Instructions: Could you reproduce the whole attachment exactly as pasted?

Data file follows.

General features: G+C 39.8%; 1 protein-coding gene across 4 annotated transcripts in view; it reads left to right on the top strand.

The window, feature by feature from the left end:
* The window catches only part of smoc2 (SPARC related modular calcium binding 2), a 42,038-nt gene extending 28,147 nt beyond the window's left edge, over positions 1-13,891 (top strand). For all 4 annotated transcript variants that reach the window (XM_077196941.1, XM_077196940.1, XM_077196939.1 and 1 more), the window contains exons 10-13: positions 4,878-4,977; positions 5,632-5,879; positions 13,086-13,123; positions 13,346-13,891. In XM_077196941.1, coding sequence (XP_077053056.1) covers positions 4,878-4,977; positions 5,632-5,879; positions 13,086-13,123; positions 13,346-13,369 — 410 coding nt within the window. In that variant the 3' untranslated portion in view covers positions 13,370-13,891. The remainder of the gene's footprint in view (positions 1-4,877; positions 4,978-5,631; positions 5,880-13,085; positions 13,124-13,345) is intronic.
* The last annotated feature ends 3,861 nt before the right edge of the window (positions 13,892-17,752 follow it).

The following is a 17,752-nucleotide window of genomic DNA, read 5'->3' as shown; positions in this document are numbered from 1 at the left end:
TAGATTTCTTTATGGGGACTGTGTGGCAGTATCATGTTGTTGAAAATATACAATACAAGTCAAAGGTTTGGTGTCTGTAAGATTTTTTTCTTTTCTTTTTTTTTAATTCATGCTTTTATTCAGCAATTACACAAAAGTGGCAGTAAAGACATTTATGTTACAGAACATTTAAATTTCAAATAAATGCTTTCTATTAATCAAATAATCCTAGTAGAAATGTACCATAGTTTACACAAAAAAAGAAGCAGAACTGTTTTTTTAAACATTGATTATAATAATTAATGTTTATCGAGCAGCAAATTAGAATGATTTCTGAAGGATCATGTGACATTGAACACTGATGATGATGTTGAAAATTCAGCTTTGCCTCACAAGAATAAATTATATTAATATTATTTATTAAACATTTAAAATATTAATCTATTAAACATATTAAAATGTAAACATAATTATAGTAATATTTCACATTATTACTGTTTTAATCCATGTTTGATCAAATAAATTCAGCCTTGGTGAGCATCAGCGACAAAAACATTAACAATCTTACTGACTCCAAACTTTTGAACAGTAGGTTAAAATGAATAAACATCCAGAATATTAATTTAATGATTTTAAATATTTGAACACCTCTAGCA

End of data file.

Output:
General features: G+C 39.8%; 1 protein-coding gene across 4 annotated transcripts in view; it reads left to right on the top strand.

The window, feature by feature from the left end:
* The window catches only part of smoc2 (SPARC related modular calcium binding 2), a 42,038-nt gene extending 28,147 nt beyond the window's left edge, over positions 1-13,891 (top strand). For all 4 annotated transcript variants that reach the window (XM_077196941.1, XM_077196940.1, XM_077196939.1 and 1 more), the window contains exons 10-13: positions 4,878-4,977; positions 5,632-5,879; positions 13,086-13,123; positions 13,346-13,891. In XM_077196941.1, coding sequence (XP_077053056.1) covers positions 4,878-4,977; positions 5,632-5,879; positions 13,086-13,123; positions 13,346-13,369 — 410 coding nt within the window. In that variant the 3' untranslated portion in view covers positions 13,370-13,891. The remainder of the gene's footprint in view (positions 1-4,877; positions 4,978-5,631; positions 5,880-13,085; positions 13,124-13,345) is intronic.
* The last annotated feature ends 3,861 nt before the right edge of the window (positions 13,892-17,752 follow it).

The following is a 17,752-nucleotide window of genomic DNA, read 5'->3' as shown; positions in this document are numbered from 1 at the left end:
TAGATTTCTTTATGGGGACTGTGTGGCAGTATCATGTTGTTGAAAATATACAATACAAGTCAAAGGTTTGGTGTCTGTAAGATTTTTTTCTTTTCTTTTTTTTTAATTCATGCTTTTATTCAGCAATTACACAAAAGTGGCAGTAAAGACATTTATGTTACAGAACATTTAAATTTCAAATAAATGCTTTCTATTAATCAAATAATCCTAGTAGAAATGTACCATAGTTTACACAAAAAAAGAAGCAGAACTGTTTTTTTAAACATTGATTATAATAATTAATGTTTATCGAGCAGCAAATTAGAATGATTTCTGAAGGATCATGTGACATTGAACACTGATGATGATGTTGAAAATTCAGCTTTGCCTCACAAGAATAAATTATATTAATATTATTTATTAAACATTTAAAATATTAATCTATTAAACATATTAAAATGTAAACATAATTATAGTAATATTTCACATTATTACTGTTTTAATCCATGTTTGATCAAATAAATTCAGCCTTGGTGAGCATCAGCGACAAAAACATTAACAATCTTACTGACTCCAAACTTTTGAACAGTAGGTTAAAATGAATAAACATCCAGAATATTAATTTAATGATTTTAAATATTTGAACACCTCTAGCA